Gelman disagrees in the comments to his original post:
I think you're overthinking things here. In an election with two options, some people will think candidate A is better for the country, others will think candidate B is better. And of course others won't give a damn at all. If you prefer A or B, sure, if you're sane you'll realize you might be wrong, but your preference is still there in expectation. For example, maybe I'm pretty sure that A is better than B, but I think there's a 20% chance I'm wrong. That's like any decision problem: the existence of uncertainty does not imply indifference. Nowhere did I say that I know I'm right, and in a decision problem there's no need to assume certainty. Not at all.Let's reduce it entirely to disagreement about whether A or B is more likely to achieve our shared goal. That half the population disagrees with me (if I'm the pivotal voter) about which party is best requires that I place myself in an epistemically superior position relative to other voters in order to tally up these really big expected net benefit numbers. Suppose before I look at polling data, I figure that Party A will make the country per capita $100 better off relative to Party B. After I look at polling data, I see that half the population reckons $100 per capita net benefit of A and the other half says $100 per capita net benefit of B. I can only continue to maintain my position if I discount all the information in the other half's preferences. And I can only do that if I think I (and the folks on my side) am way better informed than the folks on the other side. And each voter will have to think that. They can't all be right.
Regarding heterogeneous preferences: most political issues are not like abortion where people have completely opposing goals. A vast majority of Americans want peace and prosperity, but people have different ideas about how to get there.
Finally, my argument applies to all voters who have a preference. Nobody is privileged, it's just that people disagree about who should represent them in public office. There's a disagreement so we have an election. And the same argument applies to any sort of political participation, including campaign contributions, letters to your congressmember, etc.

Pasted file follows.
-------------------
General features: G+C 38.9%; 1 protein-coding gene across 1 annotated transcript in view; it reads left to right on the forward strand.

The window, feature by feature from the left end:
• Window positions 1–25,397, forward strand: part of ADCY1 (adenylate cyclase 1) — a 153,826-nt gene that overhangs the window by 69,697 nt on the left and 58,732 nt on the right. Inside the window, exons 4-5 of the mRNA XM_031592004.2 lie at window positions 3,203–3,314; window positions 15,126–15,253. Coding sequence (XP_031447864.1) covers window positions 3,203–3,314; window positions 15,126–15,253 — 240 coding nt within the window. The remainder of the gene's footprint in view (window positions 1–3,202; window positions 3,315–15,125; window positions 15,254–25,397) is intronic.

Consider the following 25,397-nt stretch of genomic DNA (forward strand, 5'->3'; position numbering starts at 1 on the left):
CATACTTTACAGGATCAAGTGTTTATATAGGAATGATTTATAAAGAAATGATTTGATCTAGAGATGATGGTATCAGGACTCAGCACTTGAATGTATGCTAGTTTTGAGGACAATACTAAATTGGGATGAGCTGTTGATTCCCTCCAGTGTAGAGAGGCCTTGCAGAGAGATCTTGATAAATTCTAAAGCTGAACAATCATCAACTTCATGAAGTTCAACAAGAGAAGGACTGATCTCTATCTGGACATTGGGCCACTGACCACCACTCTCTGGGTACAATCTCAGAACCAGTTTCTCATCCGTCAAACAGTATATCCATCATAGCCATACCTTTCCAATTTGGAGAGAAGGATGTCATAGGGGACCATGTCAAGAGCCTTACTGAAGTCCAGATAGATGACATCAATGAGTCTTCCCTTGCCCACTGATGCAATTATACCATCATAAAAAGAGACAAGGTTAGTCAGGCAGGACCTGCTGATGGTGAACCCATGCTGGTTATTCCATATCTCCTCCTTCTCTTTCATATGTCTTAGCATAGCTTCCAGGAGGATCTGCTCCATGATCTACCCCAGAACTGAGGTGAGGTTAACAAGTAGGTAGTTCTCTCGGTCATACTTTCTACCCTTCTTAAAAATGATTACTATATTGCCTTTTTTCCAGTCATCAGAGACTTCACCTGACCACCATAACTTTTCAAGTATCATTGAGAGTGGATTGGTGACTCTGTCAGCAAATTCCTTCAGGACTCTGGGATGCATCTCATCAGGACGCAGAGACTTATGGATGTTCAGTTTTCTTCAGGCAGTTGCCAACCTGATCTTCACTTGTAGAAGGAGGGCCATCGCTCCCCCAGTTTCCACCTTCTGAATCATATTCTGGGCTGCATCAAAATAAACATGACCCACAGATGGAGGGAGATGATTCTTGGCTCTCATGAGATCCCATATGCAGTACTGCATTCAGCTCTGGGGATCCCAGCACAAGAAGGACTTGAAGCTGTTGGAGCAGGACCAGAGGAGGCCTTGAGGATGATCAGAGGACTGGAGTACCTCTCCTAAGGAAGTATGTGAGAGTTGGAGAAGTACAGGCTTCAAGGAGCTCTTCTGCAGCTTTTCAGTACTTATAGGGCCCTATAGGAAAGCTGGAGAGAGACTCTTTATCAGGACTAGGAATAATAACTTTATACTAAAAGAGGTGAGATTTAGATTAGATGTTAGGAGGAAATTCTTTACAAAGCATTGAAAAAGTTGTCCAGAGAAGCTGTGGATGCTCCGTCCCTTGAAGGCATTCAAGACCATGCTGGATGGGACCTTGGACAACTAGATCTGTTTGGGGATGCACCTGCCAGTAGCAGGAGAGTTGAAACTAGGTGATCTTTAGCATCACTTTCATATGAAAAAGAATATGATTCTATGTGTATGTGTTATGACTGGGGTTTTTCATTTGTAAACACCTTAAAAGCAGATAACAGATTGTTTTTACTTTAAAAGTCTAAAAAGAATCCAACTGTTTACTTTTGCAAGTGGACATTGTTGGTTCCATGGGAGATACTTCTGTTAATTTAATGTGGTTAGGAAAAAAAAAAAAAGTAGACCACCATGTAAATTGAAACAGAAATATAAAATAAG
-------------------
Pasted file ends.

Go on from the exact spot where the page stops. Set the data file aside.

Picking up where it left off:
Suppose that I do reckon, rationally, that I'm in an epistemically superior position relative to the median voter. In that case, I should vote if I'm altruistic and have a decent enough chance of winning. But what if I see a whole pile of other smart people lined up on the other side? We're then back to the same problem again. I have to fail to update based on their beliefs if I want to estimate large per capita net benefits based on my choice. And I'm not sure such failure to update is consistent with rationality. There's a theorem about that. But that theory also says I shouldn't disagree with Andrew Gelman. I'll put it this way then: I agree with him that altruistic voters who do not update their beliefs based on observing others' vote preferences can vote rationally, if such failure to update is rational. But any updating based on observing other intelligent voters' disagreements about which choice is best ought to erode the expected net benefits of voting sufficiently to make such voting again a loser on a cost-benefit assessment - or at least no more rational than buying lotto tickets in hopes of being able to make a large charitable contribution.
I'll stick with my assessment of voters tendencies and my reasons for not voting.